Top military police officer defends unit's handling of sex misconduct cases

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OTTAWA — The commander of Canada's military police found himself under the microscope this afternoon as members of a parliamentary committee grilled him over how his officers deal with cases of sexual misconduct.

Brig.-Gen. Simon Trudeau repeatedly emphasized the independence and professionalism of his military police officers throughout his testimony to the House of Commons committee on the status of women.

The committee is studying how the military handles inappropriate sexual behaviour in the ranks following recent allegations some senior officers have engaged in such misconduct.

Liberal and Bloc MPs shut down a similar study at the Commons defence committee on Monday that was specifically looking into allegations involving former defence chief Gen. Jonathan Vance.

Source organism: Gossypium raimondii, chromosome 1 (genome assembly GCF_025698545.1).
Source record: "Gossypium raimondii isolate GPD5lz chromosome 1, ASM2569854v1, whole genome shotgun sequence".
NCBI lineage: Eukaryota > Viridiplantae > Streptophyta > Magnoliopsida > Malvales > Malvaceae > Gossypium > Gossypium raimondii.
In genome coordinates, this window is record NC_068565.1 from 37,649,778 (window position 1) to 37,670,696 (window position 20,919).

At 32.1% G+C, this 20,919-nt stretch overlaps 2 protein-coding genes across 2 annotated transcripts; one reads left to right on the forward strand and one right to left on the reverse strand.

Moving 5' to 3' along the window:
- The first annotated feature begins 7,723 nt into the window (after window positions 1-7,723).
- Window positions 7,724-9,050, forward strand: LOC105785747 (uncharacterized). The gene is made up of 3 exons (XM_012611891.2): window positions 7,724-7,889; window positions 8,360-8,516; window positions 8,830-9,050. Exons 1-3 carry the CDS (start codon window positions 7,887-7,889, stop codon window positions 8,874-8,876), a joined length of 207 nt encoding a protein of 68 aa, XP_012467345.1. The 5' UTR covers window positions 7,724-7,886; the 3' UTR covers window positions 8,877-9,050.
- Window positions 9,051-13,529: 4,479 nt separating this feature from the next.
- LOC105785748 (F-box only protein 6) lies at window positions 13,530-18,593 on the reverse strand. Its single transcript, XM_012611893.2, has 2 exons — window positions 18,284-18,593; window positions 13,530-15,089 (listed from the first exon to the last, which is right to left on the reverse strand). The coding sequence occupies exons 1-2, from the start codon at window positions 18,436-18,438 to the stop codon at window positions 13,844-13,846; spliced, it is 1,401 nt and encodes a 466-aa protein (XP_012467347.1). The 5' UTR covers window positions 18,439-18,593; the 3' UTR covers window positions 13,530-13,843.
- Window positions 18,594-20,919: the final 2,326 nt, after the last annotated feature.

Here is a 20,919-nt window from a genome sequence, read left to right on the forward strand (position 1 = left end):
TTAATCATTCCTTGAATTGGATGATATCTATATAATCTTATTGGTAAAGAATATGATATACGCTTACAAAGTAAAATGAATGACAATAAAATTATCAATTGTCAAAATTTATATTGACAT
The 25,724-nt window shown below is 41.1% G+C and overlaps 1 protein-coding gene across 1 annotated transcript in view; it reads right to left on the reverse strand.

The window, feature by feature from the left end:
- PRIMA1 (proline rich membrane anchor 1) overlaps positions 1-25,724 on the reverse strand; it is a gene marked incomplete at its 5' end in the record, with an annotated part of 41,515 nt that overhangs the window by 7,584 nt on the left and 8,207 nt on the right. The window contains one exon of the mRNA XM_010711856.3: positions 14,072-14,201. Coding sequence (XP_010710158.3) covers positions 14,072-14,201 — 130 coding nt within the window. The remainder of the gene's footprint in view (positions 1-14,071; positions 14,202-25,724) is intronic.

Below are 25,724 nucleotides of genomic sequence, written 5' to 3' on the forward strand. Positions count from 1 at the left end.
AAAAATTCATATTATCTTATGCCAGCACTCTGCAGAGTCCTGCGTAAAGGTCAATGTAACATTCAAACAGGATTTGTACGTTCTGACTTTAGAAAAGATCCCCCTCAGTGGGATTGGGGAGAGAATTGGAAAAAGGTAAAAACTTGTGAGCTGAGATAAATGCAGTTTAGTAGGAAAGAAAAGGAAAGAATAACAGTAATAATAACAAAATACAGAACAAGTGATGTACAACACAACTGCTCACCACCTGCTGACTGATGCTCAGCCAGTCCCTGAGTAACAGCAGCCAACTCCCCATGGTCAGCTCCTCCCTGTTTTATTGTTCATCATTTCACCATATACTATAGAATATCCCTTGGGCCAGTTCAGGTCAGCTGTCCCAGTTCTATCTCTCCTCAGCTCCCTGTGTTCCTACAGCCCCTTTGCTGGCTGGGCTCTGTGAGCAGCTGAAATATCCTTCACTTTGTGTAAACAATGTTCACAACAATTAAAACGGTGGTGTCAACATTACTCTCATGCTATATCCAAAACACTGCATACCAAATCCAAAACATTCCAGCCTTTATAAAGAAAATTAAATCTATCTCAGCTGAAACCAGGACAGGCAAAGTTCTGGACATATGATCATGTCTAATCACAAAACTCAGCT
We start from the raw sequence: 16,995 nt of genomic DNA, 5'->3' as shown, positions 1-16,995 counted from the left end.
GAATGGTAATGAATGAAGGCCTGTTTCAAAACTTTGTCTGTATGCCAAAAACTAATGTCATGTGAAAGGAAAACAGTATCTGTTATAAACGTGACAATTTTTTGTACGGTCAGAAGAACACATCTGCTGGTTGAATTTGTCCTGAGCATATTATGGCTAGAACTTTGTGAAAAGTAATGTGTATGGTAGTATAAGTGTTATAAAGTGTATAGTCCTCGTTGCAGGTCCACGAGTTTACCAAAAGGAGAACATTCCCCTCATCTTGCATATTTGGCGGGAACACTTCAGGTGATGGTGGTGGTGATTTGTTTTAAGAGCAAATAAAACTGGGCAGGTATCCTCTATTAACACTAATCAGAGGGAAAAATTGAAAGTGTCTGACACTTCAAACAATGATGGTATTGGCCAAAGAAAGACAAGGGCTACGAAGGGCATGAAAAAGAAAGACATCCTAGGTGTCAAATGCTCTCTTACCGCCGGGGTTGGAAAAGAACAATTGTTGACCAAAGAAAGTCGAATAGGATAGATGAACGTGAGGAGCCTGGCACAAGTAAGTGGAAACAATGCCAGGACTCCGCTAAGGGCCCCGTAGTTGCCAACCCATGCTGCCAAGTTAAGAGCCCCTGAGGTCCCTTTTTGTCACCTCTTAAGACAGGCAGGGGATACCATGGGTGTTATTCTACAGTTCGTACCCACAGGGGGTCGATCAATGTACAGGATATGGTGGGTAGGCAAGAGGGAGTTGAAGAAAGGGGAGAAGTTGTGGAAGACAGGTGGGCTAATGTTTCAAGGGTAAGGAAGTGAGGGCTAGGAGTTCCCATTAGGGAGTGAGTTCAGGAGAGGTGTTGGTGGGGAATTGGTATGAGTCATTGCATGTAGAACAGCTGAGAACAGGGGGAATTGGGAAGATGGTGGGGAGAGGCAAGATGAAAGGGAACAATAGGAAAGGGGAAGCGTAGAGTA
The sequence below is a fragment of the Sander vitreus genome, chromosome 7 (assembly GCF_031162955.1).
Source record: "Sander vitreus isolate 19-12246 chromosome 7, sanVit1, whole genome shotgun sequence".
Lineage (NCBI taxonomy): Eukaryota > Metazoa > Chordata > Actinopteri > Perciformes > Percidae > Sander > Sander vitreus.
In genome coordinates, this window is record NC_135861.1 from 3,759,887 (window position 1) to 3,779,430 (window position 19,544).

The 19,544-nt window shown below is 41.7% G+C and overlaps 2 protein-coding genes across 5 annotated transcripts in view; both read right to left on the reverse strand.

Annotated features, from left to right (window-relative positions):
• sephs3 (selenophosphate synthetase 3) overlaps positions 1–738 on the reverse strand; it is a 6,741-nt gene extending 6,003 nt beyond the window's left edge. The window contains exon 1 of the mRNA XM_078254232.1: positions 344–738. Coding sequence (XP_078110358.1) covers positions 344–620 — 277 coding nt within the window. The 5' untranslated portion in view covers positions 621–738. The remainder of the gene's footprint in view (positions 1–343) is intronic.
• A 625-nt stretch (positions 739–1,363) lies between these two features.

Trudeau insisted that his unit is not beholden to the chain of command, and suggested the process of charging a chief of the defence staff or any other senior leader would be no different than for any other member of the military.

Trudeau also defended the way his officers conduct investigations and determine whether to lay charges, saying all cases include a rigorous vetting and quality control process.

The military has been criticized by survivors of sexual misconduct and others of not properly handling such cases, especially those involving top commanders.

This report by The Canadian Press was first published Apr. 13, 2021.

The Canadian Press